Clash lyrics appreciation thread

Discussion in 'Music Corner' started by BroJB, Sep 11, 2019.

  1. BroJB

    BroJB Forum Resident Thread Starter

    Because their music was so viscerally exciting, it's easy to overlook how strong the Clash's lyrics typically were.

    So let's talk about our favorite lyrics from the band.

    I'll begin things with my take on Gates of the West, Mick Jones's spectacular bit of wordsmithing.

    First, here's the tune:

    Because the song never appeared on an Clash LP and was never performed live, it gets little recognition. So let's change that.


    Mick has never broken down exactly what was on his mind, so I'll offer my conclusion (which jibes with others who have given this some thought) - it's about the trepidation, excitement and anticipation of a band about to leave their home (i.e. London - "the gates of the east") to conquer America ("the gates of the west). It's all leavened by a heavy sense of fatalism that adds real poignancy.

    I would love to be the lucky one on chill Avenue
    Who could keep your heart warm when ice has turned it blue
    But with the beggin' sleeping losers as they turn in for the night
    I'm looking back for home and I can see the lights

    We begin with our narrator expressing his regrets that he can't stay, but he has to leave. And it's not a heroic exit. The last line is heartbreaking, as it recalls the feeling of leaving your home and taking one last wistful look over your shoulder at everything you're leaving behind.

    I should be jumpin' shoutin' that I made it all this way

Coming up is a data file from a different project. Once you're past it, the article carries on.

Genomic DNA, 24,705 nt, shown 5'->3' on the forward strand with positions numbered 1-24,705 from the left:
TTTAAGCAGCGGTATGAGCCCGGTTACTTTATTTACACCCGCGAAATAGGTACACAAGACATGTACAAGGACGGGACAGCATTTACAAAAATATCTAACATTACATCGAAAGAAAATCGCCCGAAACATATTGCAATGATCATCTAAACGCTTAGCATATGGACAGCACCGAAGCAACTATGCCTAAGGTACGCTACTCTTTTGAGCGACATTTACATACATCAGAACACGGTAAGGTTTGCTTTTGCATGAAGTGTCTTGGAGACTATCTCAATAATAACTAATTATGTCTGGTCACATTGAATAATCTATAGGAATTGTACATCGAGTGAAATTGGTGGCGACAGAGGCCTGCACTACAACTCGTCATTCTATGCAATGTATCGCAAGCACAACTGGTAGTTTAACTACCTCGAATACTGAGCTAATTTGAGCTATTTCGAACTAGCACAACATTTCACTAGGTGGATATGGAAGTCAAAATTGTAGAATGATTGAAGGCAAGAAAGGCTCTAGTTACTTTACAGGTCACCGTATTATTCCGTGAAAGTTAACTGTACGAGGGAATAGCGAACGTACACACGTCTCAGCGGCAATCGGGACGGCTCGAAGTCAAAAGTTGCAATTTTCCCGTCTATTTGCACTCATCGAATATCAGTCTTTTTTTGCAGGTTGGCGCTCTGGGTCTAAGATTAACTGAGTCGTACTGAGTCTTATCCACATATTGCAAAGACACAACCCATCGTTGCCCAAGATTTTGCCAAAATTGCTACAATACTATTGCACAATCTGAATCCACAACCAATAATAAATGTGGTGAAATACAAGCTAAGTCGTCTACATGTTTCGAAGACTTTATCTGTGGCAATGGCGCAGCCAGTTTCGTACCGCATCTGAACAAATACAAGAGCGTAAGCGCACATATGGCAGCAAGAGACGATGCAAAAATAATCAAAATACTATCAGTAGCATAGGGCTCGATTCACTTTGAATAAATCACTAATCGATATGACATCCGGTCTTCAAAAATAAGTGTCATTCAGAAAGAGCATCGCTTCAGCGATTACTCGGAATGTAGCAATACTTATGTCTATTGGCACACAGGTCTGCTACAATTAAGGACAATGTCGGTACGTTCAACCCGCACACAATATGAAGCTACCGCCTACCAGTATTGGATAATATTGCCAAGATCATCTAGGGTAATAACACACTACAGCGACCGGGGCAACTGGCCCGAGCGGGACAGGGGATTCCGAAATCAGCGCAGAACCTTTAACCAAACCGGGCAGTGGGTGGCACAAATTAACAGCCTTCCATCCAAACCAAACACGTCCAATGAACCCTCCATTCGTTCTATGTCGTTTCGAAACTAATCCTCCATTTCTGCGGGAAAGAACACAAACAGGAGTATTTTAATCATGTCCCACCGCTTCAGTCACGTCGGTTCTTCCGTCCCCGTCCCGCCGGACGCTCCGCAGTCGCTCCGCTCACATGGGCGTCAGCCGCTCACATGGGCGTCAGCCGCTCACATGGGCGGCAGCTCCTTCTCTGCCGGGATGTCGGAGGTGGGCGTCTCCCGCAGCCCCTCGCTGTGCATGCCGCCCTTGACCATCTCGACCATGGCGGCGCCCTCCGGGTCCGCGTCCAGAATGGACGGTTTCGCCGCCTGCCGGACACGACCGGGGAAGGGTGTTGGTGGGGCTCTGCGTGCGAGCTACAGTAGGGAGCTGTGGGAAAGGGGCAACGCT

From Camden Town station to Fortieth and Eighth

    A cheeky homage to Mick's favorite band - Mott the Hoople - and the line "From the Liverpool docks to the Hollywood Bowl" from All the Way to Memphis. The first line plants the seed of doubt about how this will really all turn out for our narrator. He senses something might be wrong.

    Not many make it this far and many say we're great
    But just like them we walk on an' we can't escape our fate

    Oh man, this line. The band is surrounded by supporters with high hopes, but Mick is fully aware that sooner or later everything blows apart. That's the inescapable fate of the Clash, which he's contemplating even on the verge of their greatest triumph, because....

    Can't you hear the sighing
    Eastside Jimmy and Southside Sue
    Both say they needed something new

    America chews up artists and spits them out. He knows they may be the toast of the town one day and has-beens the next. I view the Eastside Jimmy and Southside Sue characters as a nod in the direction of Bruce Springsteen.

    So I'm standing at the gates of the west
    I burn money at the lights of the sign
    The city casts a shadow of the perfect crime

    The gates of the west is America or, more likely New York. While a bit obscure, I take the burning money and perfect crime references to be reflective of his feelings about the giant American record label he's committed his fate to.

    I'm standing at the gates of the east
    I take my pulse and the pulse of my friend
    The city casts a shadow, will I see you again?

    What an evocative line! Here's Mick and his bandmates standing in the shadow of London, looking to one another for courage as they step toward America. And he wonders if he'll ever see London in the same way again once he leaves.

    The immigrants an' remnants of all the glory years
    Are clustered around the bar again for another round of beers
    Little Richard's in the kitchen playing spoons and plates
    He's telling the waitress he's great

    The narrator imagines a roomful of has-beens and never-weres now ruefully reliving their glory years. While Little Richard, a symbol of greatness turned irrelevant has only an audience of a waitress to proclaim himself to.

    Left unsaid is the narrator's assumption that, someday, he'll end up there too.

    Ah say I know somewhere back'n'forth in time
    Out on the dustbowls, deep in the roulette mine
    Or in a ghetto cellar only yesterday
    There's a move into the future for the USA.

    An almost mystical line ricocheting across American history to once again come to the conclusion that, in America, things only move forward. There's today's news and yesterday's news. Because....

    I hear them crying